The U.S. signed an agreement with the Republic of Palau to enforce maritime law within its claimed waters as the tiny island chain’s president has pleaded with the U.S. to help protect it against questionable Chinese activity.
The agreement, signed on Aug. 23, permits U.S. Coast Guard ships to unilaterally hold ships transiting Palau’s exclusive economic zone accountable to maritime regulations without the oversight from a Palauan officer present, the Coast Guard said in a statement. Authorities in the Federated States of Micronesia and Papua New Guinea agreed to related arrangements with the U.S. in 2022 to compete with China for influence in the Indo-Pacific.
“This agreement helps Palau monitor our exclusive economic zone, protect against Illegal, unreported, and unregulated fishing, and deter uninvited vessels from conducting questionable maneuvers within our waters,” Palau’s president, Surangel S. Whipps Jr., said, according to the release. “It’s these types of partnerships that help us work toward our common goal of peace and prosperity in the region.”
Although the agreement did not explicitly mention China, Whipps in June stressed the need for increased U.S. military presence to deter Beijing’s “unwanted activities” in its coastal waters, according to The Associated Press. Whipps said since he took office in 2021, three Chinese vessels made “uninvited” entries appearing to conduct survey activities.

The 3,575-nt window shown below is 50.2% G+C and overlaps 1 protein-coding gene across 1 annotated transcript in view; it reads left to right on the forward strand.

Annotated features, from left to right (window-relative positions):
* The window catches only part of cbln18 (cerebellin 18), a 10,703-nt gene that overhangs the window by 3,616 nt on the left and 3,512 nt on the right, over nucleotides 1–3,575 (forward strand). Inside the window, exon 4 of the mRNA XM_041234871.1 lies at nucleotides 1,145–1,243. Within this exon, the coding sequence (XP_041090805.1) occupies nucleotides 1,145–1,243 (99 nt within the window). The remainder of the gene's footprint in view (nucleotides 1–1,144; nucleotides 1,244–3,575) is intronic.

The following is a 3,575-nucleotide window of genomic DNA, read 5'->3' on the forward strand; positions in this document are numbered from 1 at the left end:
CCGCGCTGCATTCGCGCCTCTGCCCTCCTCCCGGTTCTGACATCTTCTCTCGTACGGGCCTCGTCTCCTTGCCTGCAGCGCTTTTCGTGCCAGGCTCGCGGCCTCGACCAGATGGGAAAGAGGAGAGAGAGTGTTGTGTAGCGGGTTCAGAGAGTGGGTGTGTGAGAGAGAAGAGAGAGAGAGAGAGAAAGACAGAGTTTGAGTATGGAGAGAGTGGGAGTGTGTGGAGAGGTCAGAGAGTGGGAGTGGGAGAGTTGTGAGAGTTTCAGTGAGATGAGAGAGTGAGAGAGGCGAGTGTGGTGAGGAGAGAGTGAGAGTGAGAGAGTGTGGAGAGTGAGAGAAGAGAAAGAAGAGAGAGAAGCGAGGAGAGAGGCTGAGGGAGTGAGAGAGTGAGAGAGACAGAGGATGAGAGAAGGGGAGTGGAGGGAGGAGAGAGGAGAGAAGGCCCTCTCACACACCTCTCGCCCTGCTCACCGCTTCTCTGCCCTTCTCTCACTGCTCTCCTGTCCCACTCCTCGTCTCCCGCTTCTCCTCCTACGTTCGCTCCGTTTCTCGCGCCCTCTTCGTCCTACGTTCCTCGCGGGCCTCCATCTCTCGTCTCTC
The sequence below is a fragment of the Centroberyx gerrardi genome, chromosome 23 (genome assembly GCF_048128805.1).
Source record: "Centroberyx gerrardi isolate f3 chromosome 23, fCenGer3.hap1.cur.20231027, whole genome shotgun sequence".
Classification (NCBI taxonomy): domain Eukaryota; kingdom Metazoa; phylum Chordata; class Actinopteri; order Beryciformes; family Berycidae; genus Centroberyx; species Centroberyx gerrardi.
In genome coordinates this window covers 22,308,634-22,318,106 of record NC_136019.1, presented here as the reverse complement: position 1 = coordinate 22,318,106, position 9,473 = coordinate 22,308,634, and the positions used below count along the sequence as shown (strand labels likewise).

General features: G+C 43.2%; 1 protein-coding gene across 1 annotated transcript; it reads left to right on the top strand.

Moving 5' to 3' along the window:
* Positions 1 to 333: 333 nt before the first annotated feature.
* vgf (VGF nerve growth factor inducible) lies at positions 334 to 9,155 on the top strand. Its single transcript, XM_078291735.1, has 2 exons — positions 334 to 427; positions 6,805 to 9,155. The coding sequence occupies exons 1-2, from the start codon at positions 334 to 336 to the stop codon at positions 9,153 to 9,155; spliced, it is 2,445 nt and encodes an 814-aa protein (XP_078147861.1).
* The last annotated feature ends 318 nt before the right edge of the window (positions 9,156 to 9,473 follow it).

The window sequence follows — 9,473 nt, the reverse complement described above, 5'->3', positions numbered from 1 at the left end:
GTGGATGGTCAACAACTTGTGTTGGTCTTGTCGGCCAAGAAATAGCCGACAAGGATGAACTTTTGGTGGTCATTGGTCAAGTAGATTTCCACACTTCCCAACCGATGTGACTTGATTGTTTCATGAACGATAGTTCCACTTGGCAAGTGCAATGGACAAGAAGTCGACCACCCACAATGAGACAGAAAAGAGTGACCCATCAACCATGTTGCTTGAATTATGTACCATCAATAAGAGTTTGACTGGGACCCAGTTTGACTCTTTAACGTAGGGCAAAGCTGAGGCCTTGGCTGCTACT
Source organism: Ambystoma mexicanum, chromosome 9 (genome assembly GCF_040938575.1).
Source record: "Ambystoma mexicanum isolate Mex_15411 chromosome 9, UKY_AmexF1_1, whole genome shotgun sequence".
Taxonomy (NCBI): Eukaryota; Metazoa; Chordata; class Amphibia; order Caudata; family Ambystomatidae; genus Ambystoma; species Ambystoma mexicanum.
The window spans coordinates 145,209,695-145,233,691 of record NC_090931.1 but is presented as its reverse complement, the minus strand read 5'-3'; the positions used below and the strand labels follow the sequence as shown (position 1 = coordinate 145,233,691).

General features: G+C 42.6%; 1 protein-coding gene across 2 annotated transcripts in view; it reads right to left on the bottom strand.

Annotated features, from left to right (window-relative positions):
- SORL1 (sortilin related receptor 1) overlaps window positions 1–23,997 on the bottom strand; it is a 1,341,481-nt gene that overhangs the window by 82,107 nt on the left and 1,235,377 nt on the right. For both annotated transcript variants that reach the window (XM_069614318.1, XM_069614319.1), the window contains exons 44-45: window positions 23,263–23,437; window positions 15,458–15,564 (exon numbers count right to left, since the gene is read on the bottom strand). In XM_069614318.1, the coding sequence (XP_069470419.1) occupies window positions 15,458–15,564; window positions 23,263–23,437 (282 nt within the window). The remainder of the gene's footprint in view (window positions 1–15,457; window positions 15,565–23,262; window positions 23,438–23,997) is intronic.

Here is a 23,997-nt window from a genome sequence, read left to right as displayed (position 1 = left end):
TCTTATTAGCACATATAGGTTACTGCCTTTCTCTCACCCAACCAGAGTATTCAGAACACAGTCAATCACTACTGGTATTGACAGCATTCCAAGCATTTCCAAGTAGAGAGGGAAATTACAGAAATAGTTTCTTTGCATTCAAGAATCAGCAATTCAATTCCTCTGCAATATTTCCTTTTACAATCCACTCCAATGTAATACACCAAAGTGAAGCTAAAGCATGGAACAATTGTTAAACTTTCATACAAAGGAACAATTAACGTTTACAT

“The United States is responsible for our security and we would also inform them that we need them to engage and help us in deterring any unwanted activities,” he said at the time, according to the AP.
Palau is a collection of islands and atolls in Micronesia and one of the few countries to recognize Taiwan, according to the AP.
“This agreement, in alignment with the Pacific Partnership Strategy, significantly strengthens our collective efforts to counter illicit maritime activities in the region and reflects our shared dedication to safeguarding the people of the Pacific,” Capt. Nick Simmons, U.S. Coast Guard Forces Micronesia/Sector Guam commander, added.
The agreement will facilitate the Coast Guard’s fast response to illegal and threatening activities, Simmons said.
The Coast Guard has boarded foreign vessels since agreeing to a similar arrangement with the Federated States of Micronesia in October, according to the statement. A May 2023 bilateral defense agreement signed with Papua New Guinea will allow the Coast Guard officers to board ships alongside their Papua New Guinea counterparts later this year.
“This unity of effort with Pacific island countries, including the collaboration with Palau, amplifies our collective ability to protect resources and maintain a free and open Indo-Pacific for all nations who observe the rule of law,” the Coast Guard said.
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